The Tongariro Northern Circuit in two days: walking under the shadow of volcanoes

The hikes around Tongariro national park are widely known as some of the greatest walks in New Zealand and hundreds of people hike the Alpine Crossing every day. a popular walk already, it was made internationally famous by the Lord of the Rings trilogy, as this area was used to film the scenes around Mordor with Mount Ngauruhoe playing Mount Doom. It genuinely is a walk through Mordor.

By the time we arrived at Whakapapa, the previous seven Great Walks were beginning to take effect. We felt the fatigue of hundreds of kilometres hiked and paddled, and thousands more driven. Breakfast seemed to be a little longer than usual and by the time we finished we realised it was nearly 10.30am and we had a very long day of hiking ahead!

But we got into our usual routine: check we have everything, backpacks on, Apple Watch started and off we go.

 

Day 1, Section 1: Whakapapa - Waihohonu

17.41km

523m of elevation

4 hours 17

 

Apple Watch Says:

 

A brief introduction to Tongariro

Mount Ngauruhoe in full glory

Tongariro is a pretty wild place and parts of the hike are pretty precarious. The section on the second day, up to and down from the Red Crater is well documented for being narrow, incredibly steep and made of slippery scree. Combine this with a lot of people climbing up at the same time and you have a recipe for potential disaster.

Having read up on the best way to mitigate this section, we decided to hike anti-clockwise, it also fitted better for our route weatherise. If possible you want the best weather for the alpine crossing day, you don't want to miss those views!  Although this meant we would be walking against the flow of the day hikers, it had the benefits of walking up the worst scree and down the really steep stairs. The opposite sounded far more arduous!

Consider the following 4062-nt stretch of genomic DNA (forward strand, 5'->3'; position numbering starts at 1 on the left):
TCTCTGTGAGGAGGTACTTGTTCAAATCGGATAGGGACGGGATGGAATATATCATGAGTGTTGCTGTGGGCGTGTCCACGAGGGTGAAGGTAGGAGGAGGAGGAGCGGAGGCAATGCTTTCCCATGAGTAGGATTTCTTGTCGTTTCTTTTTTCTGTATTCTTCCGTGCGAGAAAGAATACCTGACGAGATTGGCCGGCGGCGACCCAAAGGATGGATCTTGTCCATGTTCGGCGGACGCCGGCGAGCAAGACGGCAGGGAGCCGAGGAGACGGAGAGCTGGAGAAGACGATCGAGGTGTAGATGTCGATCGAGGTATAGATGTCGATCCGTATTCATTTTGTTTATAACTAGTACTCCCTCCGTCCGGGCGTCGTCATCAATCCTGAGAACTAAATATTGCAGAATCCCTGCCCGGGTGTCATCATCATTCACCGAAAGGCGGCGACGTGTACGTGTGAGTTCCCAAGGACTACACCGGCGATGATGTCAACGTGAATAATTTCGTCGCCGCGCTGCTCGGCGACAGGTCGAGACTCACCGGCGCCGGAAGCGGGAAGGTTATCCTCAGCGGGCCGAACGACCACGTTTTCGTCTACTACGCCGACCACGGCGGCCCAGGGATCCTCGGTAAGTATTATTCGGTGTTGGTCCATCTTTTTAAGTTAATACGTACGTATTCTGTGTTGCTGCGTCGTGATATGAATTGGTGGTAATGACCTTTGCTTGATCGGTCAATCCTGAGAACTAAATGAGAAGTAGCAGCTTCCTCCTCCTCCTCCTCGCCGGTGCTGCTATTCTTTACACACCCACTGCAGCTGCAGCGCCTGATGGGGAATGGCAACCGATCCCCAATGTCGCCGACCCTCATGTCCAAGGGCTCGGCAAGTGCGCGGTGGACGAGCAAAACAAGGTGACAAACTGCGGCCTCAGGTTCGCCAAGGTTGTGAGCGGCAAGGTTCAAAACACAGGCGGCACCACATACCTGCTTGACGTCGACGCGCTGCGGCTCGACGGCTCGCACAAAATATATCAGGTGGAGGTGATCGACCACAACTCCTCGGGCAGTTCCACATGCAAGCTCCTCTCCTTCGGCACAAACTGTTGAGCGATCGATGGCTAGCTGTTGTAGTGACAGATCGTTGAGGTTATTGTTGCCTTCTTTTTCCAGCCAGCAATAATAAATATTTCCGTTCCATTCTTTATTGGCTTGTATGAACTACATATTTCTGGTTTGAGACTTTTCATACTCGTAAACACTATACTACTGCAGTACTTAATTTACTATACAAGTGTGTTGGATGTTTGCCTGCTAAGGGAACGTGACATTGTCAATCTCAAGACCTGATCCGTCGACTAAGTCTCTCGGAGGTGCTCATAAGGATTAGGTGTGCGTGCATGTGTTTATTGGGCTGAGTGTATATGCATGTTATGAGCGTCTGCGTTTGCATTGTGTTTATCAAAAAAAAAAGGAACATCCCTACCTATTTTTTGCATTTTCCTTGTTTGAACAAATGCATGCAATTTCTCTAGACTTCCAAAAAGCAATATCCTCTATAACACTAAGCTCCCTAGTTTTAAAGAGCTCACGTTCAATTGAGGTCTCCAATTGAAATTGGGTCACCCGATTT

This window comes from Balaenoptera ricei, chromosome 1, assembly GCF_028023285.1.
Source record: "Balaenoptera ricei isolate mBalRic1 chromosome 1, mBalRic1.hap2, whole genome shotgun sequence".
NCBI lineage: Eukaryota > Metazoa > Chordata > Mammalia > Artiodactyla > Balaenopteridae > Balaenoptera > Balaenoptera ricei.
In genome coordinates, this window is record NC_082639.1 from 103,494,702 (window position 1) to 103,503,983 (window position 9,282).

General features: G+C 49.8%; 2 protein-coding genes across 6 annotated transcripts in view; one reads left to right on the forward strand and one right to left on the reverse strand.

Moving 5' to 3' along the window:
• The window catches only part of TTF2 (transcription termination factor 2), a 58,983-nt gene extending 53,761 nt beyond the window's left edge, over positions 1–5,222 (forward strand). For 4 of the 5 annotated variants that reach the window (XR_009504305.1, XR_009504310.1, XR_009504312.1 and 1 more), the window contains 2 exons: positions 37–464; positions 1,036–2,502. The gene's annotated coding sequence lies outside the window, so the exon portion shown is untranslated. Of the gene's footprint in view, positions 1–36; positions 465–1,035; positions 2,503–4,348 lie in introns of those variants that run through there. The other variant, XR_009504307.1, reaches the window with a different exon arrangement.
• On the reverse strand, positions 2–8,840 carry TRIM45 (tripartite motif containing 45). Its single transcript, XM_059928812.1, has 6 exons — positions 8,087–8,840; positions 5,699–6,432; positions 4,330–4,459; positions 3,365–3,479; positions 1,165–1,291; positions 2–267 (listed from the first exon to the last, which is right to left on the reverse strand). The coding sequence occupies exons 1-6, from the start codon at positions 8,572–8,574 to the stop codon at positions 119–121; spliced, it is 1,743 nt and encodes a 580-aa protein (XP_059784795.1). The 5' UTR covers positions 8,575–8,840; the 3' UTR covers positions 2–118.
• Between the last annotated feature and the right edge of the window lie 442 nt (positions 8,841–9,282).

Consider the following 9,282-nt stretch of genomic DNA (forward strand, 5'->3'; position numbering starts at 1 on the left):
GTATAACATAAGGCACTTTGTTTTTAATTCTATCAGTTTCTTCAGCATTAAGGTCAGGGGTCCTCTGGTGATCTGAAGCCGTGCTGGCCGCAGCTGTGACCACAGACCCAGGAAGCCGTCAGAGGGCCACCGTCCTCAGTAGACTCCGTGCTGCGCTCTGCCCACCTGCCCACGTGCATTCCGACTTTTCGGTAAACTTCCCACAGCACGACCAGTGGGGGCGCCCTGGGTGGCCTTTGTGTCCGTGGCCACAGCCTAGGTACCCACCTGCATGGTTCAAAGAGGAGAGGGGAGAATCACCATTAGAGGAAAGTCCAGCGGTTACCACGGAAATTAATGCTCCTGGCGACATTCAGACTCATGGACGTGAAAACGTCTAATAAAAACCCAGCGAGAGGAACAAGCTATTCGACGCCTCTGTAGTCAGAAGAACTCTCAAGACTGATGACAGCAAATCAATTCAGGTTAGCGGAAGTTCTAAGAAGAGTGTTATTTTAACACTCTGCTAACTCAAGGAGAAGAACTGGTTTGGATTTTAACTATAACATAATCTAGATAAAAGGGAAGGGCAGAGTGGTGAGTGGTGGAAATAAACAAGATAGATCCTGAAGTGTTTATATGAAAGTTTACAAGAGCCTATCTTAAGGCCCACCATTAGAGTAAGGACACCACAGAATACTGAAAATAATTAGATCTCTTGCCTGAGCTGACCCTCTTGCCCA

A slow start

So once more we decided to shorten DOC's suggested itinerary of a four day hike down to a two day hike. This meant that both days were going to be over six hours of hiking and up some pretty steep and slippery climbs. So starting day one at 10.30am wasn't exactly the smartest of moves.

The day started lethargically under a cloudy sky and some fierce winds. The track undulated through a very exposed landscape and after a while the clouds started parting. Until then we could only see the ground below our feet, the first view of the mountains and volcanoes was incredible.

If you need anything to give you a boost, it is the sight of a towering volcano like Mount Ruapehu.

The view when you first see Mount Ruapehu when the clouds clear

  Mount Ruapehu at Golden Hour

Mount Ruapehu at Golden Hour

However, Mount Ngauruhoe (the main star) was still under cloud. Although we felt lucky to see Ruapehu, we really wanted to get a good view of Ngauruhoe too. We took the short side trail to check out the lower blue mama lake, which was gorgeous and well worth it. The upper lake was a stretch to far fo runs, walking the track in two days. 

Feeling uplifted we powered onto Waihohonu, a pretty large hut hidden away in a forested area. It was nearly 3pm and we still had at least another 8km to go before we made it to our hut for the night! We stopped for lunch and to chat to the ranger and then we headed back out. 

 

Day 1, section 2: Waihohonu hut - Oturere hut

8.32km

569 metres elevation

2 hours 44

Apple Watch says:

Back on the track